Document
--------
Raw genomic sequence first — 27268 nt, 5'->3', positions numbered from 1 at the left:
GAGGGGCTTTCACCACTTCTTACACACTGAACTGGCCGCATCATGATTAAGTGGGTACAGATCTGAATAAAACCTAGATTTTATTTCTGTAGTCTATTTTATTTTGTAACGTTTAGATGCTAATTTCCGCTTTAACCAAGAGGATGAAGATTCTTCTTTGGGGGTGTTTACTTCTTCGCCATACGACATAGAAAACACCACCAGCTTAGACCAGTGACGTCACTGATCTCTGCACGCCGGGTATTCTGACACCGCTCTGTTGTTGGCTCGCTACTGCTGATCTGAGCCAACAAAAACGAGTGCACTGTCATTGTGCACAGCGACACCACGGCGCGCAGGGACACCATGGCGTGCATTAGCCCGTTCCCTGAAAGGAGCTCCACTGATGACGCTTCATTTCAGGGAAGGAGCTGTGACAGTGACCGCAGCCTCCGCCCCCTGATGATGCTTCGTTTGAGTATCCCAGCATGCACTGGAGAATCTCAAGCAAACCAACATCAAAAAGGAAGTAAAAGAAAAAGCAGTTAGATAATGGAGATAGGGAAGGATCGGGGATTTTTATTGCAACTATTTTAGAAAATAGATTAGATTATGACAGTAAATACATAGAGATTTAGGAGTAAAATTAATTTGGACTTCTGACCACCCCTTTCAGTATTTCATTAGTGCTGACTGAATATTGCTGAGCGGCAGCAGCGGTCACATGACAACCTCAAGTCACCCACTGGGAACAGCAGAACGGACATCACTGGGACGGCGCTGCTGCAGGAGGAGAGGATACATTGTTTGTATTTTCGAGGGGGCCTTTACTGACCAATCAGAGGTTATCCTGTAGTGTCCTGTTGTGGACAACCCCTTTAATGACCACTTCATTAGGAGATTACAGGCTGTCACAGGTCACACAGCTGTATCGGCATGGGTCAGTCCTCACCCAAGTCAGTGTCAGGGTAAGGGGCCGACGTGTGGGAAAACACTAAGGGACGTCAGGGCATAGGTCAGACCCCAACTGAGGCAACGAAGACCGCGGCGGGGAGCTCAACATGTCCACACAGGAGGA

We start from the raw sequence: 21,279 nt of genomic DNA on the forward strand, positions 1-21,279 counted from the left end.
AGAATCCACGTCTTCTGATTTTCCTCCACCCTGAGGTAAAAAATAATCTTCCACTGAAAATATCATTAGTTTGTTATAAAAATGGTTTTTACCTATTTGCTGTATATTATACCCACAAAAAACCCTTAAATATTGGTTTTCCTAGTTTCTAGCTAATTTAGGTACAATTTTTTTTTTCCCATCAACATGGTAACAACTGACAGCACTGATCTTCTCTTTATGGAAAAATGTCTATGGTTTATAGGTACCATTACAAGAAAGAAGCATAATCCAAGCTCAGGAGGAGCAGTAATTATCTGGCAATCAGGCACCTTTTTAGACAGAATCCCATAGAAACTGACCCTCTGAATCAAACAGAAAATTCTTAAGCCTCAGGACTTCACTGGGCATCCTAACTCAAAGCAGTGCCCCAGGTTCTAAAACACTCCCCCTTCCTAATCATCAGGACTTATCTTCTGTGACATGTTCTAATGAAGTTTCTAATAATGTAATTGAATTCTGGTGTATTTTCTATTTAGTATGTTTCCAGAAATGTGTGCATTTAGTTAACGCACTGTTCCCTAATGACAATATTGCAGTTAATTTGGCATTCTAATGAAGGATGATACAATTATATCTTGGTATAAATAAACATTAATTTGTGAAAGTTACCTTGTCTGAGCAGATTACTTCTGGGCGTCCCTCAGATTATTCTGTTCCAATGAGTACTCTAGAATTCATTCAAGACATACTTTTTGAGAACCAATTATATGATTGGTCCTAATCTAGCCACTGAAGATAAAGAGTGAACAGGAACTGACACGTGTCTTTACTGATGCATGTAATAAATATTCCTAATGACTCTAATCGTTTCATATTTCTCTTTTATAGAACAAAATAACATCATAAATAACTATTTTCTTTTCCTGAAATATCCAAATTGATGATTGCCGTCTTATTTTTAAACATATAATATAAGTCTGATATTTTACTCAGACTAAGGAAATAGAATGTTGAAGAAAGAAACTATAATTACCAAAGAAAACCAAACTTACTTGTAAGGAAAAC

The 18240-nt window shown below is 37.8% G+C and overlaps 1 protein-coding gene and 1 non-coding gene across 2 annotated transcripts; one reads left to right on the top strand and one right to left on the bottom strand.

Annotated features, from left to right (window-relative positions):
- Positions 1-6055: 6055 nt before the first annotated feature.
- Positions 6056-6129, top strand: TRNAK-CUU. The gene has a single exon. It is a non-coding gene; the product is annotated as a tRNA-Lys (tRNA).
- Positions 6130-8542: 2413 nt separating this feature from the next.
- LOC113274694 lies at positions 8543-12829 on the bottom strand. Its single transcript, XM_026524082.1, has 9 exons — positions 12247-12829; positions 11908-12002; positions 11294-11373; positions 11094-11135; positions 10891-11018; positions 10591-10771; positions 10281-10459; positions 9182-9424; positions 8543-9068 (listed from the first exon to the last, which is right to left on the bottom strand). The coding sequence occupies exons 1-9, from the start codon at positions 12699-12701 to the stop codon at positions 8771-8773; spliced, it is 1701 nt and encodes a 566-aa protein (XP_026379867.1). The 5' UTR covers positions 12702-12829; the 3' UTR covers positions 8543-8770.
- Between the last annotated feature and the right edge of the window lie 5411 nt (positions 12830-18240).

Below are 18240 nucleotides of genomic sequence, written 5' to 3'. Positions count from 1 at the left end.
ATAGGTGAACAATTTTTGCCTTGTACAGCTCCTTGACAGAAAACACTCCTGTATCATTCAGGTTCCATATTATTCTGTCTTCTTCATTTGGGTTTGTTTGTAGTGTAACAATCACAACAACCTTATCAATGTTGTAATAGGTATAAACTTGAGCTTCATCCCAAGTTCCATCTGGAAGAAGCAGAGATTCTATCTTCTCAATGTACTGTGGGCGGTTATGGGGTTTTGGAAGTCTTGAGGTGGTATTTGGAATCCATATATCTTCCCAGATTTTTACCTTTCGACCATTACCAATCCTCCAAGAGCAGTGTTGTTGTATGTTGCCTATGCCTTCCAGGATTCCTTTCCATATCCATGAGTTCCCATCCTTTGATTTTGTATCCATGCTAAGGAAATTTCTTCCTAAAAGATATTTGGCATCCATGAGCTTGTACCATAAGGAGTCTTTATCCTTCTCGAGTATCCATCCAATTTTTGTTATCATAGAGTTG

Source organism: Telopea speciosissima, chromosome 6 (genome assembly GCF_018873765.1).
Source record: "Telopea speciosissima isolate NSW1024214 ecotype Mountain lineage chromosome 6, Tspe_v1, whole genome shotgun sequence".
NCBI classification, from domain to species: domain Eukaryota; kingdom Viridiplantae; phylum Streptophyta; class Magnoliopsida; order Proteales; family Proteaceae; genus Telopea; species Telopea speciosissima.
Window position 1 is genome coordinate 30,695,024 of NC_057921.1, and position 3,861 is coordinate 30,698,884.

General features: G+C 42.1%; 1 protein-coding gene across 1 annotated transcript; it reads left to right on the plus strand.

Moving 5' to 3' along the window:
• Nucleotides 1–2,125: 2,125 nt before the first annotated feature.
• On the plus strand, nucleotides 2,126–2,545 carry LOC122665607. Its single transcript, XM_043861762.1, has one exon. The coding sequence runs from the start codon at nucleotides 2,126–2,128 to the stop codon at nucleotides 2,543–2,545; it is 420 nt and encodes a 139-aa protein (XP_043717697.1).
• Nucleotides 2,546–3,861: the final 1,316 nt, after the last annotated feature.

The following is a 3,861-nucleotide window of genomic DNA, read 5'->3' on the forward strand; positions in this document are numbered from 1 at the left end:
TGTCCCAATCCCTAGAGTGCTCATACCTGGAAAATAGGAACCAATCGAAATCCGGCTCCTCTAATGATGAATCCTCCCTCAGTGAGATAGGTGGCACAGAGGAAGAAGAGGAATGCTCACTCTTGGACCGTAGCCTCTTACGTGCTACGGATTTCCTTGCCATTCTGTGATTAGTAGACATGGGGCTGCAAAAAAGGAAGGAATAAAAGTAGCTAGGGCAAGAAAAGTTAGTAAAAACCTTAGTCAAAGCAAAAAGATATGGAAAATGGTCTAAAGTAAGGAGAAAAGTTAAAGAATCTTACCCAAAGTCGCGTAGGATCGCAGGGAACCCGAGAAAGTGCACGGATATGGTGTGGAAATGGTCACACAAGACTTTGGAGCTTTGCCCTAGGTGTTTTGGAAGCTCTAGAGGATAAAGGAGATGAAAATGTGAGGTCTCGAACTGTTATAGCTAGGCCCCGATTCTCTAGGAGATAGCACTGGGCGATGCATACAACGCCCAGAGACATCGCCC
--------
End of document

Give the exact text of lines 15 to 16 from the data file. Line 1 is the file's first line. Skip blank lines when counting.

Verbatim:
Source record: "Telopea speciosissima isolate NSW1024214 ecotype Mountain lineage chromosome 6, Tspe_v1, whole genome shotgun sequence".
NCBI classification, from domain to species: domain Eukaryota; kingdom Viridiplantae; phylum Streptophyta; class Magnoliopsida; order Proteales; family Proteaceae; genus Telopea; species Telopea speciosissima.